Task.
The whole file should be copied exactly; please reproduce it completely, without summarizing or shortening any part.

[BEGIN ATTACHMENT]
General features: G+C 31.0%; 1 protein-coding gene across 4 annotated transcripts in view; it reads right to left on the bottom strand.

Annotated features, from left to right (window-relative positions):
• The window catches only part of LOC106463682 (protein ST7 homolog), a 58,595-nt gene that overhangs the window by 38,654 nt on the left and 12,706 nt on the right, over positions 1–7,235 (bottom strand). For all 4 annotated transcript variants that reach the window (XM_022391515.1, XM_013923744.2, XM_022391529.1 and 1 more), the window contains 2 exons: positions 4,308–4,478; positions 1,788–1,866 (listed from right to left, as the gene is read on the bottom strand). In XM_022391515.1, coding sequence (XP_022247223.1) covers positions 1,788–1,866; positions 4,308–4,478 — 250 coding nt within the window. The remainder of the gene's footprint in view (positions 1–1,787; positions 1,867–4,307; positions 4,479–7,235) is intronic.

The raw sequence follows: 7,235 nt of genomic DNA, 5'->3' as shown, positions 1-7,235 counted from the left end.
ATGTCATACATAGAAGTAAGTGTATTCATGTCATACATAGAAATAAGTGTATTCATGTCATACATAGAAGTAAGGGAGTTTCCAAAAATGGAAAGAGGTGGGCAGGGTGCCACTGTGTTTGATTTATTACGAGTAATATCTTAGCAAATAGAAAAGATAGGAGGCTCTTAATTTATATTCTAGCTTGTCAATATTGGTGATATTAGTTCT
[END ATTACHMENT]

General features: G+C 31.0%; 1 protein-coding gene across 4 annotated transcripts in view; it reads right to left on the bottom strand.

Annotated features, from left to right (window-relative positions):
• The window catches only part of LOC106463682 (protein ST7 homolog), a 58,595-nt gene that overhangs the window by 38,654 nt on the left and 12,706 nt on the right, over positions 1–7,235 (bottom strand). For all 4 annotated transcript variants that reach the window (XM_022391515.1, XM_013923744.2, XM_022391529.1 and 1 more), the window contains 2 exons: positions 4,308–4,478; positions 1,788–1,866 (listed from right to left, as the gene is read on the bottom strand). In XM_022391515.1, coding sequence (XP_022247223.1) covers positions 1,788–1,866; positions 4,308–4,478 — 250 coding nt within the window. The remainder of the gene's footprint in view (positions 1–1,787; positions 1,867–4,307; positions 4,479–7,235) is intronic.

The raw sequence follows: 7,235 nt of genomic DNA, 5'->3' as shown, positions 1-7,235 counted from the left end.
ATGTCATACATAGAAGTAAGTGTATTCATGTCATACATAGAAATAAGTGTATTCATGTCATACATAGAAGTAAGGGAGTTTCCAAAAATGGAAAGAGGTGGGCAGGGTGCCACTGTGTTTGATTTATTACGAGTAATATCTTAGCAAATAGAAAAGATAGGAGGCTCTTAATTTATATTCTAGCTTGTCAATATTGGTGATATTAGTTCT